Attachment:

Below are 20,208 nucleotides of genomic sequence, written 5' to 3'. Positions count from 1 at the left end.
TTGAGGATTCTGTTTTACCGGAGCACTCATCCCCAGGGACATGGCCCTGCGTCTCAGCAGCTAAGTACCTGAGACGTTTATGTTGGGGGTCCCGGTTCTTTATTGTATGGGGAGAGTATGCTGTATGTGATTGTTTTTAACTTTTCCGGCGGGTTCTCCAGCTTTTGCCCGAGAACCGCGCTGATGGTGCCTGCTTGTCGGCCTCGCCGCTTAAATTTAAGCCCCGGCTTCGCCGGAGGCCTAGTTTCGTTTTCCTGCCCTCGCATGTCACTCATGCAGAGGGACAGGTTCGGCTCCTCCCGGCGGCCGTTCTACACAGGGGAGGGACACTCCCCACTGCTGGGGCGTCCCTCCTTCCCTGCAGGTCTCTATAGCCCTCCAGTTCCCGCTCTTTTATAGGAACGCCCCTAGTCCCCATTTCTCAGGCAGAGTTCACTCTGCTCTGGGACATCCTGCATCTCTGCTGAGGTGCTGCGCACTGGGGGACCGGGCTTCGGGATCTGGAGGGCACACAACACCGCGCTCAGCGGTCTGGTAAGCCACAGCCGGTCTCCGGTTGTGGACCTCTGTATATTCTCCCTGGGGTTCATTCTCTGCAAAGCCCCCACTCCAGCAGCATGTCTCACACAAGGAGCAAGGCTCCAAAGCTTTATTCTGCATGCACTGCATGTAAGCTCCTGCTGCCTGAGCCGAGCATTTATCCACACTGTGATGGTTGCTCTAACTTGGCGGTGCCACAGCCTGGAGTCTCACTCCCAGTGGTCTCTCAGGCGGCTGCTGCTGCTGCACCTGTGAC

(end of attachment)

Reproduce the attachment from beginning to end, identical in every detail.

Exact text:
Below are 20,208 nucleotides of genomic sequence, written 5' to 3'. Positions count from 1 at the left end.
TTGAGGATTCTGTTTTACCGGAGCACTCATCCCCAGGGACATGGCCCTGCGTCTCAGCAGCTAAGTACCTGAGACGTTTATGTTGGGGGTCCCGGTTCTTTATTGTATGGGGAGAGTATGCTGTATGTGATTGTTTTTAACTTTTCCGGCGGGTTCTCCAGCTTTTGCCCGAGAACCGCGCTGATGGTGCCTGCTTGTCGGCCTCGCCGCTTAAATTTAAGCCCCGGCTTCGCCGGAGGCCTAGTTTCGTTTTCCTGCCCTCGCATGTCACTCATGCAGAGGGACAGGTTCGGCTCCTCCCGGCGGCCGTTCTACACAGGGGAGGGACACTCCCCACTGCTGGGGCGTCCCTCCTTCCCTGCAGGTCTCTATAGCCCTCCAGTTCCCGCTCTTTTATAGGAACGCCCCTAGTCCCCATTTCTCAGGCAGAGTTCACTCTGCTCTGGGACATCCTGCATCTCTGCTGAGGTGCTGCGCACTGGGGGACCGGGCTTCGGGATCTGGAGGGCACACAACACCGCGCTCAGCGGTCTGGTAAGCCACAGCCGGTCTCCGGTTGTGGACCTCTGTATATTCTCCCTGGGGTTCATTCTCTGCAAAGCCCCCACTCCAGCAGCATGTCTCACACAAGGAGCAAGGCTCCAAAGCTTTATTCTGCATGCACTGCATGTAAGCTCCTGCTGCCTGAGCCGAGCATTTATCCACACTGTGATGGTTGCTCTAACTTGGCGGTGCCACAGCCTGGAGTCTCACTCCCAGTGGTCTCTCAGGCGGCTGCTGCTGCTGCACCTGTGAC